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Home » Popular Markets » Banking job losses and high street shop shutdowns

Banking job losses

So France’s SocGen announced that it is going to cut 1,600 jobs as part of cost-cutting efforts following continued poor trading performance.

The investment bank will bear the brunt most acutely with 1,200 losses targeted – 750 of which will be in France and the rest in London and New York – and the bank will continue to focus on equity derivatives and structured finance.

It is going to close its commodities and proprietary trading business and reorganise its fixed income division.

SocGen is currently negotiating with unions but expects to complete the cuts by the third quarter.

It’s not the only bank to suffer, though, as Barclays also announced job cuts – mainly in operations and technology – but UBS, JP Morgan and BNP Paribas are also suffering from similar problems.

High street shop shutdowns

Then there was some research published by PwC but compiled by the Local Data Company which showed record highs for high street shop closures last year and record lows for shop openings resulting in the biggest ever full year net decline.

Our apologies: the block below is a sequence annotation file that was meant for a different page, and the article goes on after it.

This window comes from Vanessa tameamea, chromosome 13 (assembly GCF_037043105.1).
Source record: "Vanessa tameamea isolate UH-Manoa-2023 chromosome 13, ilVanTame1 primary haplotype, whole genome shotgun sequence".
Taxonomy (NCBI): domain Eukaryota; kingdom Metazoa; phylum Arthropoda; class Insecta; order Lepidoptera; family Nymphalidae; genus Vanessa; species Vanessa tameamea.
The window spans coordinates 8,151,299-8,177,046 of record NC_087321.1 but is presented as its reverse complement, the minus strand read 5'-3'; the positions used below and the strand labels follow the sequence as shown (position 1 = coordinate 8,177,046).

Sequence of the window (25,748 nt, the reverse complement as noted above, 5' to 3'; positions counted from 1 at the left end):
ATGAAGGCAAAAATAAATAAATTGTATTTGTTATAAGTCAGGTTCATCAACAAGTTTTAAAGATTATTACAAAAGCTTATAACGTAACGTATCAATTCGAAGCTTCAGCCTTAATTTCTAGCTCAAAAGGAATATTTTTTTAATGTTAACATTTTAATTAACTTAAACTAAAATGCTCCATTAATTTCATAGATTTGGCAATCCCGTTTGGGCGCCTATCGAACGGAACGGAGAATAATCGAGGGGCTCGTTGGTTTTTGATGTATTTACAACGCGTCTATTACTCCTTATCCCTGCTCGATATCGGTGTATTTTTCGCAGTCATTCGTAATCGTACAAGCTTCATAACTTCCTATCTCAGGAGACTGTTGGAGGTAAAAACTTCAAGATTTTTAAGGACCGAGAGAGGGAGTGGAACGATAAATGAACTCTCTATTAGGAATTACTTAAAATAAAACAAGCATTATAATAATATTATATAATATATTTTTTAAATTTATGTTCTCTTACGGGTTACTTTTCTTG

Banks, estate agents and recruitment agencies were hardest hit but then the number of sports and health clubs, bookshops, ice cream parlours, vaping shops and cake shops grew.

I don’t think that these figures will surprise anyone greatly but it would suggest to me that our high street could possibly be becoming more diverse as consumers seek out products and experiences that can’t easily be replicated online.

Please note this article does not constitute investment advice. Investors are encouraged to do their own research beforehand or consult a professional advisor.

Peter Watson

Peter Watson

Peter Watson founded Seiha Consulting, a career transition consultancy, after working in HR and four recruitment agencies. He was also a stockbroker for 13 years in London and Tokyo, advising some of the world’s biggest financial institutions on European and Japanese stock market investment. He started writing the Daily (previously known as “Watson’s WIFI”) to help candidates prepare for interviews – but soon found that many others wanted to read it as well!

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